A diverse diet is a healthy diet

We all know how important a diverse diet is for our health. However, scientists believe that our current diets are not diverse enough. According to the UN’s Food and Agriculture Organization (FAO), 75% of the global food supply comes from twelve plant and five animal species alone. This lack of variety is damaging to our diets, our plants and animals, as well as our planet. A recent report by the World Wide Fund for Nature (WWF) and Knorr attempted to highlight the problems in our food system and our diets by presenting a list of 50 ‘foods of the future’.

The 50 foods mentioned in the report were chosen with the aim of improving diversity in food choices and improving the global food system at the same time. Combined, they present a path for a dietary shift to food that has a greater variety of nutrients, with plant-based sources of protein and nutrient-rich carbohydrates to promote agrobiodiversity. Some of the Future 50 foods are staples we all know and love, so we’ve highlighted some of our favourite entries that may surprise you.


Laver seaweed (Porphyra umbilicalis)

Known as ‘nori’ in Japan, laver seaweed is most commonly used in wrapping sushi. Its high nutritional content and strong umami flavour make it an ideal addition to plant-based dishes. It is also great for the planet as it can be grown throughout the year without the use of pesticides or fertilisers.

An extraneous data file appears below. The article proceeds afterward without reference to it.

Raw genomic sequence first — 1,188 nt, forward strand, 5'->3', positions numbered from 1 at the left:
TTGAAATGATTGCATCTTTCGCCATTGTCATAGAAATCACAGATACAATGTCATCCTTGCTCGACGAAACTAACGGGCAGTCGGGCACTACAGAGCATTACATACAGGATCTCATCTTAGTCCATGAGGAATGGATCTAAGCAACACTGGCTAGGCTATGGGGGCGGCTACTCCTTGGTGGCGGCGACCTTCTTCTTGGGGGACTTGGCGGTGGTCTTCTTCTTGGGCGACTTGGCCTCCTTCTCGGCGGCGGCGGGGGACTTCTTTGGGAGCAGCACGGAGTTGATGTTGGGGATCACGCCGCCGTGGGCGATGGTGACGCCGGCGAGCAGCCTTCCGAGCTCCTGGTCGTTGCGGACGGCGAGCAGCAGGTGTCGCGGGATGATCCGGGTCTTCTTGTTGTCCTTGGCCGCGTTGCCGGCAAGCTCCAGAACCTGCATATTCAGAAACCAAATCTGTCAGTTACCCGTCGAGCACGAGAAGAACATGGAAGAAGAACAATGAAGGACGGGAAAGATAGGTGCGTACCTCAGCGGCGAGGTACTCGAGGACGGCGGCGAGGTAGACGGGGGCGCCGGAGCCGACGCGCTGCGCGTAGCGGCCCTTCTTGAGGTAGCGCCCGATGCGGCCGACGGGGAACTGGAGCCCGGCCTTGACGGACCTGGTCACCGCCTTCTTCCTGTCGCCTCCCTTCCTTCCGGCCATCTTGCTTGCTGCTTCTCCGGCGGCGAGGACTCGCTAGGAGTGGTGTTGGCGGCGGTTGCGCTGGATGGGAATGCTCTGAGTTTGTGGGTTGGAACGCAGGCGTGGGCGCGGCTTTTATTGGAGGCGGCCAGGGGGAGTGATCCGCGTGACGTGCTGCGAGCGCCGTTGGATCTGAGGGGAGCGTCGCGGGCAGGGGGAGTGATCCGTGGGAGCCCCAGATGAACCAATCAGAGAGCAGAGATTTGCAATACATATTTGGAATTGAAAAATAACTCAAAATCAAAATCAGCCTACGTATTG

Wakame seaweed (Undaria pinnatifida)

Similar to laver, wakame can be chopped and added to soups or salads for a salty, umami flavour. It contains a range of nutrients, including the omega-3 fatty acid EPA (eicosapentaenoic acid) found almost exclusively in fish.


Nopales (Opuntia)*

You may know this interesting crop as the prickly pear. Not only is this plant highly nutritious, but it is also one of the most planet-friendly crops as it can be used as an alternative animal feed and renewable energy source.

Several Opuntia species are on the alien invasive list as Category 1b invanders. These plants are prohibited unless controlled and monitored as per the Environmental Management Biodiversity Act.

Beans & Pulses

Black turtle beans (Phaseolus vulgaris)

This bean receives the highest honour of all nutrient-dense foods – the ‘superfood’ label. High in fibre and protein, black turtle beans are a great replacement for minced beef, with a sweet, mushroom-like flavour.

Mung beans (Vigna radiata)*